Climate Change Daily Earth Science Repost

Climate Change Goes Local – Day 2: Hot and Dry

Grand Junction

The old adage “all politics are local” might be rewritten as “real climate change is personal.” The front line of climate change adaptation is formed in local communities as their way of life is challenged by environmental stress. They don’t have the luxury of pondering the grand scheme of global warming or rising sea levels because they are too busy coping with the fallout of climate change in their daily lives. We will take a look at three geographically and culturally different localities, and the breadth and scope of issues they face as the future arrives at their doorsteps. Yesterday was Miami and today is Grand Junction.

Grand Junction: Hot and dry

The confluence of the Gunnison and Colorado rivers marks the location of Grand Junction. Situated in Western Colorado, near the Utah border, the city lies in the bullseye of a regional heat anomaly. Maps showing global temperature changes highlight this area as a blister of heat stretching as far west as Moab, and north to the Wyoming border. While the planet has warmed by one degree Celsius since 1895, this area has seen temperature increases of up to 2.4 degrees Celsius.

The heat has consequences and starts its own feedback loop. Brad Udall, a scientist at Colorado State University, said, “Heating begets drying, and then drying further begets heating.” Hot and dry has been the trend for over two decades now, and a lack of moisture is stressing the whole region. The Colorado River is running dry. Winter snowpacks are becoming low to non-existent some years, and without the spring and summer meltwater, the complex system of irrigation for local farmers breaks down.

Paul Kehmeier, a local sixty-something farmer, has watched the changes. He notes his usual crop of 350 tons of hay was reduced to 35 tons in 2018. Without the snow, many farms will come to a standstill. This regional hotspot in western Colorado is one of the causalities from a two-decade megadrought, which is slowly bringing much of the American West to its knees. (See Juliet Eilperin’s excellent article “This giant climate hot spot is robbing the West of its water”)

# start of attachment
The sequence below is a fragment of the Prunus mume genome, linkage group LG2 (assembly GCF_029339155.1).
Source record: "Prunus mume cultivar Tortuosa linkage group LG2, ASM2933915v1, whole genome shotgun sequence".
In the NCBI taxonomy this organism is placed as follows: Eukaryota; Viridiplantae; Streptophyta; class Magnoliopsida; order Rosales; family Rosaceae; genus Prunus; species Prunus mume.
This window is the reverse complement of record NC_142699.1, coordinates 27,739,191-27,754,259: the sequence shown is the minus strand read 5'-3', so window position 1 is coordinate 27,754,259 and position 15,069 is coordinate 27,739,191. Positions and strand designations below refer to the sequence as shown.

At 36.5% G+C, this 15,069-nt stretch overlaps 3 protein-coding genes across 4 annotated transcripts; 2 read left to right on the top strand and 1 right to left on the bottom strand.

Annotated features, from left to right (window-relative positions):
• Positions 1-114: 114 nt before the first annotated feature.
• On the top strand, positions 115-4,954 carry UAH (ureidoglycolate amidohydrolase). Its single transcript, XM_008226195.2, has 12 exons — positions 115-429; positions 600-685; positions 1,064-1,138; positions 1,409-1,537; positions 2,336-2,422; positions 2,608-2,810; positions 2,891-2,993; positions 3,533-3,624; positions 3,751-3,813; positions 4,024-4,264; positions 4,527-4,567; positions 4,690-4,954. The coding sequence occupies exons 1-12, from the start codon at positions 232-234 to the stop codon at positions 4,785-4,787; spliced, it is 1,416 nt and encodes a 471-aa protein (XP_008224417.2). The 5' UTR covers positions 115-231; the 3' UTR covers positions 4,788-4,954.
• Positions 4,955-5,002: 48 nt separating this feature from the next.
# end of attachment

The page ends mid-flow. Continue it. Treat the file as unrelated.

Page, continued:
The western USA is hot, dry, and parched after two decades of drought. But the situation may get worse before it gets better. The science behind the current drought research lies in counting tree rings. Dry years show up as patterns of thinner, compacted tree rings, so historic droughts appear in the natural records of tree growth. The rings tell us the last megadrought in western America ended before the Pilgrims landed in 1620.

Tree ring data takes us back 1200 years to the first recorded megadrought in the 800s, during the Medieval Era. This long period of severe drought was a harbinger to repeated dry spells in the 1100s, 1200s, and 1500s. These droughts tie into the collapse of the North American Anasazi culture, and the downfall of civilizations in Mexico.

The bad news is that megadroughts last for decades, and climate change is exacerbating the dry conditions. The current drought started in 2000, and the period between 2000 and 2018 was the second driest 18-year period on record since the 800s.

Colorado River

The Colorado River passes through Grand Junction on a 1450-mile journey from its headwaters in the Rocky Mountains to the Gulf of California. In its natural state, this river delivers about 22,500 cubic feet per second of flow. However, today, waters from the Colorado River are lucky to make it to their final destination in the Gulf of California.

The Colorado River provides water for some 40 million people. Also, it provides irrigation for 5.5 million acres, and 4,200 megawatts of hydroelectric power generation capacity. The dams for these hydroelectric power plants and other storage dams hold up to four years of average annual river flow and serve as a flow stabilization system. But the demands on this river now exceed its annual flow capacity.

From 1999–2004, Lakes Powell and Mead on the Colorado River (two of the largest reservoirs in the USA) lost half their water. This lost volume represented enough water to sustain Las Vegas for 80 years. When the rain and snow don’t fall, the impact on local farmers and residents disrupts their way of life and forces unwanted changes.


This giant climate hot spot is robbing the West of its water (By Juliet Eilperin; Washington Post)

Megadrought Conditions Not Seen for 400+ Years Have Returned to the West, Scientists Say (By Kevin Stark; KQED)

The American West May Be Entering a ‘Megadrought’ Worse Than Any in Historical Record (By Brian Handwerk; Smithsonian Magazine)

About 40 million people get water from the Colorado River. Studies show it’s drying up (By Ian James; USA Today)

Climate change is drying up the Colorado River, putting millions at risk of ‘severe water shortages’ (By Drew Kann; CNN)

Feature Image: Grand Junction Skyline (Modified by ArcheanWeb) –   By Eleaf – Own work, CC BY-SA 3.0,

William House
William is an earth scientist and writer with an interest in providing the science "backstory" for breaking environmental, earth science, and climate change news.